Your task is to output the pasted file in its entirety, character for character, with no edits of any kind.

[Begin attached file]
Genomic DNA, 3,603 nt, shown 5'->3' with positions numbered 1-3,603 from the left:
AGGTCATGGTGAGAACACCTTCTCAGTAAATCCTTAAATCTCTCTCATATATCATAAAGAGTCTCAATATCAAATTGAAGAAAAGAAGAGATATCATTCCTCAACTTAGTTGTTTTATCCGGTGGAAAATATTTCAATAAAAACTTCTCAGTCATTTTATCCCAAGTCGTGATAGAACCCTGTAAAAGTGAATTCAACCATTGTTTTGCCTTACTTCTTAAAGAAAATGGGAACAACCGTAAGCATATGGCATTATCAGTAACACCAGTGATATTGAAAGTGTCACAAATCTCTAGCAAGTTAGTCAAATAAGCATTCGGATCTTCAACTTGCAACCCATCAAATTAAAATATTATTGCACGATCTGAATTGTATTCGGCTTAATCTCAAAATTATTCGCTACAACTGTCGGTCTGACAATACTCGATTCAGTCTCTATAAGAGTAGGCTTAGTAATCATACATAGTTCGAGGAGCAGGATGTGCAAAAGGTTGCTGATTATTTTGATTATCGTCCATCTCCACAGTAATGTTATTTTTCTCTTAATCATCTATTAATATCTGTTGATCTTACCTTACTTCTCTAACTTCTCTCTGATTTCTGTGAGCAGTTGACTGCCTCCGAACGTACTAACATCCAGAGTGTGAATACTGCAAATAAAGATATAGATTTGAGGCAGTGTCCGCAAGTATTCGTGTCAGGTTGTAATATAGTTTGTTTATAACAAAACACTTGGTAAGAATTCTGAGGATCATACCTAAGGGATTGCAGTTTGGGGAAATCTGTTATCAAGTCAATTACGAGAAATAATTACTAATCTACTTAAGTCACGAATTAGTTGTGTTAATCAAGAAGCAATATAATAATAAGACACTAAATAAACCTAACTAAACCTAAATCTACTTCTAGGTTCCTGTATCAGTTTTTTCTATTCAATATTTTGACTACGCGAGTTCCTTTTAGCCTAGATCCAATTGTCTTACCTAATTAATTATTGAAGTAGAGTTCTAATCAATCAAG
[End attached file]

Genomic DNA, 3,603 nt, shown 5'->3' with positions numbered 1-3,603 from the left:
AGGTCATGGTGAGAACACCTTCTCAGTAAATCCTTAAATCTCTCTCATATATCATAAAGAGTCTCAATATCAAATTGAAGAAAAGAAGAGATATCATTCCTCAACTTAGTTGTTTTATCCGGTGGAAAATATTTCAATAAAAACTTCTCAGTCATTTTATCCCAAGTCGTGATAGAACCCTGTAAAAGTGAATTCAACCATTGTTTTGCCTTACTTCTTAAAGAAAATGGGAACAACCGTAAGCATATGGCATTATCAGTAACACCAGTGATATTGAAAGTGTCACAAATCTCTAGCAAGTTAGTCAAATAAGCATTCGGATCTTCAACTTGCAACCCATCAAATTAAAATATTATTGCACGATCTGAATTGTATTCGGCTTAATCTCAAAATTATTCGCTACAACTGTCGGTCTGACAATACTCGATTCAGTCTCTATAAGAGTAGGCTTAGTAATCATACATAGTTCGAGGAGCAGGATGTGCAAAAGGTTGCTGATTATTTTGATTATCGTCCATCTCCACAGTAATGTTATTTTTCTCTTAATCATCTATTAATATCTGTTGATCTTACCTTACTTCTCTAACTTCTCTCTGATTTCTGTGAGCAGTTGACTGCCTCCGAACGTACTAACATCCAGAGTGTGAATACTGCAAATAAAGATATAGATTTGAGGCAGTGTCCGCAAGTATTCGTGTCAGGTTGTAATATAGTTTGTTTATAACAAAACACTTGGTAAGAATTCTGAGGATCATACCTAAGGGATTGCAGTTTGGGGAAATCTGTTATCAAGTCAATTACGAGAAATAATTACTAATCTACTTAAGTCACGAATTAGTTGTGTTAATCAAGAAGCAATATAATAATAAGACACTAAATAAACCTAACTAAACCTAAATCTACTTCTAGGTTCCTGTATCAGTTTTTTCTATTCAATATTTTGACTACGCGAGTTCCTTTTAGCCTAGATCCAATTGTCTTACCTAATTAATTATTGAAGTAGAGTTCTAATCAATCAAG